So I got really curious about this and I started to do some research and I went over to psychiatryonline.org. And I'll leave a link in the episode notes so that you can read this yourself. But according to their research, 93%, I mean, it's amazing. 93% of people who went to the ER room had some sort of anxiety-related issue. And I guess these people would show up at the hospital, they'd go to the ER room and they think to themselves, they're having a cardiac arrest or a stroke or some kind of other physical issue going on inside their body. All right just a fast disclaimer this show isn't meant to replace mental health counselling or medical help. And I'm not your personal therapist.

Panic Attack Symptoms Can Feel Like Dying

Panic. Yeah. For a lot of people, it can feel like they're dying. And one of the first questions I'll get from a new patient is why does it feel like I'm about to die when I have a panic attack? Well, here's the short answer I'd like to use an example of Star Trek because I'm a big fan of that series. If you can imagine that in your brain is the bridge, which is basically the amygdala and inside the amygdala or the bridge, it sends out a warning to the rest of the body. This red alert whenever it perceived it's in danger. So the amygdala communicates with the adrenal glands, which starts to pump out this adrenaline. And as a result, all these symptoms start to happen. The first is there is this change to vision. The person's vision starts to become more acute, but they might develop this tight kind of tunnel vision where they don't see anything else except for what's in front of them.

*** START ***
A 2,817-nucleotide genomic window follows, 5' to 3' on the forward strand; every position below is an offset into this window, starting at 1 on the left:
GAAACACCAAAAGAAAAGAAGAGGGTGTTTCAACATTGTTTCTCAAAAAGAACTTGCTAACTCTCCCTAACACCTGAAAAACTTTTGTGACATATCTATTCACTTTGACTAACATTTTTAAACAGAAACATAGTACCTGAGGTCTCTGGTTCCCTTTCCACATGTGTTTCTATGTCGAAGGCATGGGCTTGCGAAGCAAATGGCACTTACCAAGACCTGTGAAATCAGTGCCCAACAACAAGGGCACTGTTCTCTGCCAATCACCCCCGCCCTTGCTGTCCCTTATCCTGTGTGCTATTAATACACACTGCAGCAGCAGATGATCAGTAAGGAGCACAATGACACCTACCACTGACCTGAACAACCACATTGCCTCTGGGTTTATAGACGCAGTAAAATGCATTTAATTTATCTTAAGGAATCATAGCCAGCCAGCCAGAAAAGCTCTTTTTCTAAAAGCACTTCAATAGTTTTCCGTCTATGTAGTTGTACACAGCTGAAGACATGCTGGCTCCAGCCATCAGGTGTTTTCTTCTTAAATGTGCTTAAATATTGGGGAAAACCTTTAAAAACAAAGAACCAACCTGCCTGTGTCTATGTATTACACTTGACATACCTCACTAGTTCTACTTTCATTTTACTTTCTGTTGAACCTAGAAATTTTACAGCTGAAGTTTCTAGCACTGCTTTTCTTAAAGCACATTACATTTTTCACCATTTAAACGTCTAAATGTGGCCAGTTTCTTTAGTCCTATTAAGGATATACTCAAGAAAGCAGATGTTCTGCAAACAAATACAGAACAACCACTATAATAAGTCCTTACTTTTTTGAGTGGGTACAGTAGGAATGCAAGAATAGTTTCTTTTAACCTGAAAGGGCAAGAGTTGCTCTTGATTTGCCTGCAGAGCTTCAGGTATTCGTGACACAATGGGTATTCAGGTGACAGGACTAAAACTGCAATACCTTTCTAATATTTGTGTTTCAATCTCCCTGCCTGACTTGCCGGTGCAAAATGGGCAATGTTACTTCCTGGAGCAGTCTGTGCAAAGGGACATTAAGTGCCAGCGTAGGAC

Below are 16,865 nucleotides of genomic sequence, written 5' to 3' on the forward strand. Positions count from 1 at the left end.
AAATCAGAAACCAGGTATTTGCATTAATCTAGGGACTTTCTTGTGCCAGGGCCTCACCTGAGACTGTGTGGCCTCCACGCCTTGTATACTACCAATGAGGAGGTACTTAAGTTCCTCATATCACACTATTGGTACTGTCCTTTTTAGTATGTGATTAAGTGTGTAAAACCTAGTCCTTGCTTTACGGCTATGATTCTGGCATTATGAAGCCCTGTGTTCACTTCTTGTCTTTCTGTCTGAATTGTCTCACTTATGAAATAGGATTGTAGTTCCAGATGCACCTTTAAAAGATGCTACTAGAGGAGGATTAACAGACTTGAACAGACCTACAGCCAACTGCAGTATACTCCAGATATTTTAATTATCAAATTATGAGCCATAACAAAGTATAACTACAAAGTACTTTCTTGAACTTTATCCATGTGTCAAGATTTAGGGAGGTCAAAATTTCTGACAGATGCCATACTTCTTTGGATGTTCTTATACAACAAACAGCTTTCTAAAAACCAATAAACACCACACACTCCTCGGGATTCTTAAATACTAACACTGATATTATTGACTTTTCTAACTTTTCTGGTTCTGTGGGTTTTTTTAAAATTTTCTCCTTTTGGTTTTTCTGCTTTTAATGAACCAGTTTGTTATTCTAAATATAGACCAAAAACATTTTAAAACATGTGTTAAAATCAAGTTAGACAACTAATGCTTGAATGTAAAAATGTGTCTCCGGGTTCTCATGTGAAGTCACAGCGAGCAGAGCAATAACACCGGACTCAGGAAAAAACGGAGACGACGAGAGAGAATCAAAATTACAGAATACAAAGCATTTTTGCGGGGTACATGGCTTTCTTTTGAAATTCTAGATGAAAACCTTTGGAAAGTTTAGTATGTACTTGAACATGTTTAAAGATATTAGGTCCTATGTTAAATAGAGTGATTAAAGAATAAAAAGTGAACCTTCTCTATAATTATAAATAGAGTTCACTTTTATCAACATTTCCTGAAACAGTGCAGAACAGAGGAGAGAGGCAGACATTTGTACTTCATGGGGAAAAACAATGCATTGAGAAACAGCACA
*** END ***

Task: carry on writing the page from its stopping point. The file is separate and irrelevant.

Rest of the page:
Next is a dry mouth. If you've ever talked with someone or experienced a panic attack, you know that the mouth can get dry, it needs water, it's thirsty all of a sudden. Next is the heart starts to beat quick. And overall across all the patients, I've worked with panic attacks, they described this rapid heartbeat. It's going to pump out of their chest for some of them. The next thing is this nausea or this feeling like there are butterflies in the stomach. After that, a person might experience a hot flash or maybe they might get chills all over.